D’Arcy McNickle lays out the theme of the conflicts inherent in assimilation primarily through the character of Archilde Leon. As was typical in that era, Archilde is removed from the Native-American reservation and sent to boarding school to be educated. The experience of boarding school, in which he is distanced from every aspect of Native culture, creates an internal conflict with the boy. This conflict is permanent, but can be ameliorated by a few steps that he eventually takes.
After he finishes school, he does not return to his home but decides to live in Portland. There, he tries to earn a living playing the fiddle, but he achieves only limited success. When he does go home, he speaks proudly of the money he earned by pursuing his passion. He comes into conflict with both his mother and his father, who reject his emphasis on money. The conflict with his father also centers around his criticism of his son’s choice to live as a musician. The internal conflicts of distance from his heritage are shown in his body’s rejection of the traditional foods he eats at the feast his mother organizes. Archilde manages to mend some of the ruptures that occurred, returning to activities from which he drew inspiration and strength as a child.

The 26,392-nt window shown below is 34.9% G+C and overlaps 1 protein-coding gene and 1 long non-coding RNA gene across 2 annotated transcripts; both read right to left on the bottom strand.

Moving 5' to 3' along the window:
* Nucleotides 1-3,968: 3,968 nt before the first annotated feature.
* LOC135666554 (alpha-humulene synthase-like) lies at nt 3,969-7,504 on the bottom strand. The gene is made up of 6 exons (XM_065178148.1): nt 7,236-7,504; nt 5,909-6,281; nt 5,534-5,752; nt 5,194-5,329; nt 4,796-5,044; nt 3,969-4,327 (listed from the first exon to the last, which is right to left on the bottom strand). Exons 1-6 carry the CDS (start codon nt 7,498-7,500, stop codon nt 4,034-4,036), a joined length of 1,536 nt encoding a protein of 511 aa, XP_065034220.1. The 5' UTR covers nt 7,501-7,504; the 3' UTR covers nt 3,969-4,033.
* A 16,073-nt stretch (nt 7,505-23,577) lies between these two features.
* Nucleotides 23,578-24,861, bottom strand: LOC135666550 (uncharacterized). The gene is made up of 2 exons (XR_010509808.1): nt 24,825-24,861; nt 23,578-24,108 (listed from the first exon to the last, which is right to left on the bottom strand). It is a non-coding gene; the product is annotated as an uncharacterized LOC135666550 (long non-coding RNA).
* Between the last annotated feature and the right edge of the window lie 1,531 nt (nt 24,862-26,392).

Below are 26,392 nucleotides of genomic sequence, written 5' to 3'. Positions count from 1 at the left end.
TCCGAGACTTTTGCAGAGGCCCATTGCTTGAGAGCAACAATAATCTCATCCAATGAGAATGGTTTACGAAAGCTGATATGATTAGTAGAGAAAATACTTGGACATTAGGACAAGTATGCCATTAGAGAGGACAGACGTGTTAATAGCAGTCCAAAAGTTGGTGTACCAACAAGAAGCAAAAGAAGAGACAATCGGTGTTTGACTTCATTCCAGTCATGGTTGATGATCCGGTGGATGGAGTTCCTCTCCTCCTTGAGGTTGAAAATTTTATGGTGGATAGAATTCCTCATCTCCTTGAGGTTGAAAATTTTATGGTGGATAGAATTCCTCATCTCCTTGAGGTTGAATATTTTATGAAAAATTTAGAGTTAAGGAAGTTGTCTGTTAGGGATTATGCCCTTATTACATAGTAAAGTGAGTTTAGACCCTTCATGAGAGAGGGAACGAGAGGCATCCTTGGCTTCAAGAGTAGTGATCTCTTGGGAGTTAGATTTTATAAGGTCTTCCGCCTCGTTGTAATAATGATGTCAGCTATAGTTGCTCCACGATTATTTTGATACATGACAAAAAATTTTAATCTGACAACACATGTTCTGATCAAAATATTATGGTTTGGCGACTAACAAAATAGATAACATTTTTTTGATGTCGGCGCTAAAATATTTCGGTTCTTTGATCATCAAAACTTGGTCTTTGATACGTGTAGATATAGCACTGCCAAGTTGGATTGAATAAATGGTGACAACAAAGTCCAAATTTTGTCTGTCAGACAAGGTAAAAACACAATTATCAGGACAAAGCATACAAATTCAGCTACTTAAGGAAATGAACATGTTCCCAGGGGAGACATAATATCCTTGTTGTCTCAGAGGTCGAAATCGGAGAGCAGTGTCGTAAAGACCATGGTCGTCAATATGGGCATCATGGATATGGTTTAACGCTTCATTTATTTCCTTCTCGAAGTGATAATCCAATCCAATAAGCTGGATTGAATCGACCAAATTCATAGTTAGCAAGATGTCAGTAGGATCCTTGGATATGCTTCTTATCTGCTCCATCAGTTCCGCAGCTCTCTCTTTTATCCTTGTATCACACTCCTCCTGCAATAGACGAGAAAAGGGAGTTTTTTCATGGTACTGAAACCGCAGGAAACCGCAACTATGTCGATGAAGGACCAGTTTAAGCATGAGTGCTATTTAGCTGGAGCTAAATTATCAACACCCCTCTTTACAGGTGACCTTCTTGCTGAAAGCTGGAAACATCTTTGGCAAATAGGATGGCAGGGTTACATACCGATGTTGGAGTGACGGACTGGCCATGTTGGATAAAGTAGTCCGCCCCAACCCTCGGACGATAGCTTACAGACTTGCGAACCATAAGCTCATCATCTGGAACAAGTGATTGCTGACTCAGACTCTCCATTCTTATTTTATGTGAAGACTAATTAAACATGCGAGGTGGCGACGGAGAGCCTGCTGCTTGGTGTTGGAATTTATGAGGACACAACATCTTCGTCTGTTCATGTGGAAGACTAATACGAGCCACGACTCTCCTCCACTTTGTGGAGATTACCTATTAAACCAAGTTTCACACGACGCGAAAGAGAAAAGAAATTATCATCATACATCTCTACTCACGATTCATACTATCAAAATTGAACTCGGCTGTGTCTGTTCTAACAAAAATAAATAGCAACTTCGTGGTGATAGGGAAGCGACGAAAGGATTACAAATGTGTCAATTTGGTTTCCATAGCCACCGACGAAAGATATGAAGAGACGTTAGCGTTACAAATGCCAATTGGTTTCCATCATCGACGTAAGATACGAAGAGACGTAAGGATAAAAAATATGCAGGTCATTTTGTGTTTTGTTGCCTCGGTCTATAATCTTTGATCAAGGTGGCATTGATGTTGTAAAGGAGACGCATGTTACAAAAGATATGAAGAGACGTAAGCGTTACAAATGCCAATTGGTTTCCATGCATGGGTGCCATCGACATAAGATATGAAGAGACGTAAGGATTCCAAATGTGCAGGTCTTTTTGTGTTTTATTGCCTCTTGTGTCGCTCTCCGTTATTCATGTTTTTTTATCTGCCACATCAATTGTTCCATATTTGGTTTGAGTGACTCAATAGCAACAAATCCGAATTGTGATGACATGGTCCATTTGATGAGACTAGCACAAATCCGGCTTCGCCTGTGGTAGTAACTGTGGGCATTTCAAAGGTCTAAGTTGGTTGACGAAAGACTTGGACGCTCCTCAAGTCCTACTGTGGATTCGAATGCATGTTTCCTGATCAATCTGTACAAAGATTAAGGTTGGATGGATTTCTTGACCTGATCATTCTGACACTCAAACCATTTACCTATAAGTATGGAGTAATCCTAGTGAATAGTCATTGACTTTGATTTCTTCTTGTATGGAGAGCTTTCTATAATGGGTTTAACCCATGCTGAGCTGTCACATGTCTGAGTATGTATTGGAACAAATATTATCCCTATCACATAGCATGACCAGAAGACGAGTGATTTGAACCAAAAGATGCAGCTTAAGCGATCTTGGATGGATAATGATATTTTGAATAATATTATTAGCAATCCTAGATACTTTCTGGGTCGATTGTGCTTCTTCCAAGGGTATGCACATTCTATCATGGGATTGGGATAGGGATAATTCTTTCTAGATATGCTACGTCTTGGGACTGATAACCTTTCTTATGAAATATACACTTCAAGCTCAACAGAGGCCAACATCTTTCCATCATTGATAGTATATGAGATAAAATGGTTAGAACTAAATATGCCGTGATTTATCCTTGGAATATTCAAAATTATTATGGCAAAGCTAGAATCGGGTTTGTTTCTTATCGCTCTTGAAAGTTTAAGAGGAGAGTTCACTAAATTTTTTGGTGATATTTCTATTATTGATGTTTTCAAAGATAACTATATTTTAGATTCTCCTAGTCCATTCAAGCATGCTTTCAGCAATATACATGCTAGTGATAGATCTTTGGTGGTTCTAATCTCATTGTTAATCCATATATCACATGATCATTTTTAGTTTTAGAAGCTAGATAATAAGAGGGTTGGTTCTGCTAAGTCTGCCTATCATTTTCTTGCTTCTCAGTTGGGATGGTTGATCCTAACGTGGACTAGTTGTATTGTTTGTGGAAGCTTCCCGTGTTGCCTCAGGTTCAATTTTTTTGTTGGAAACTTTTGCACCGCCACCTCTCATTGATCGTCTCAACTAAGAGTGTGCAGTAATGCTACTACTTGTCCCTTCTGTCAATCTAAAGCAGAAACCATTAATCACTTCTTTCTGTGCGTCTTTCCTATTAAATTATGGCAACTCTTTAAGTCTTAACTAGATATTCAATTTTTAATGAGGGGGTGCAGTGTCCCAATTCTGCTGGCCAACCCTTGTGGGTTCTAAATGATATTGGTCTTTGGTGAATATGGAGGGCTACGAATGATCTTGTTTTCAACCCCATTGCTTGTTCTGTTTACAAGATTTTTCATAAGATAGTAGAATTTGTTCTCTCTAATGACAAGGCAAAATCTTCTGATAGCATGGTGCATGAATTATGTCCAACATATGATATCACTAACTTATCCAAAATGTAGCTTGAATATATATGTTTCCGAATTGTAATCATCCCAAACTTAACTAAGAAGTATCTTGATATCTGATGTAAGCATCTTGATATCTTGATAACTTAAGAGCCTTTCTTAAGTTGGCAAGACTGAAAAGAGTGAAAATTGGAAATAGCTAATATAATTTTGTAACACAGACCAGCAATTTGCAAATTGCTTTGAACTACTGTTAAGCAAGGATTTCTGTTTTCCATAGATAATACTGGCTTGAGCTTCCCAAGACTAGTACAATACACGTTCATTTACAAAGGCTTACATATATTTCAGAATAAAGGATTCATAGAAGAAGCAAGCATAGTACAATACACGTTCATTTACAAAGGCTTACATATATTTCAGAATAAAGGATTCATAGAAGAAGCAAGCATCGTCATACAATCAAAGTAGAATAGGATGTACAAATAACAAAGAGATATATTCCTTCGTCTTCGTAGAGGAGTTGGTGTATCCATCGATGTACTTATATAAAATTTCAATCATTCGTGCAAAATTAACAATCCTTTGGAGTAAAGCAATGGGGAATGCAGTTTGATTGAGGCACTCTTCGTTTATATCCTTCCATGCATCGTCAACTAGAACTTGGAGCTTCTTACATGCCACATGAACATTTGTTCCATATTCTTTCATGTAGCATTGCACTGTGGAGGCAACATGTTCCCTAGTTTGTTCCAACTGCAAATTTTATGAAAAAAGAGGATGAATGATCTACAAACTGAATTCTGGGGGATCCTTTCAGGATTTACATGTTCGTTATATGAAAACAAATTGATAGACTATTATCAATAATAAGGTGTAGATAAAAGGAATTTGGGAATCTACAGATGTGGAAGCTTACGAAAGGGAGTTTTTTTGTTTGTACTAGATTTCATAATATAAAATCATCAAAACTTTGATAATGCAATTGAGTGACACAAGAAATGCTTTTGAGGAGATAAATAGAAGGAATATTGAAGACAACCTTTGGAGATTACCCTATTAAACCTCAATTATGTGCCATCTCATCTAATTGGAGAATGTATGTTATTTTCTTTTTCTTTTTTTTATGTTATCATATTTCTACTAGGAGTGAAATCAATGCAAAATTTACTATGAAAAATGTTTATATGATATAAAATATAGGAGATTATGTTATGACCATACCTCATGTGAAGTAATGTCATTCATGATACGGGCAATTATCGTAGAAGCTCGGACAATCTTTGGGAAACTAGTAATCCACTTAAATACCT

Within his mother as well, we see internal conflicts between her long-standing Christian faith, which she had been forced to adopt as a child, and her return to Native spiritual traditions.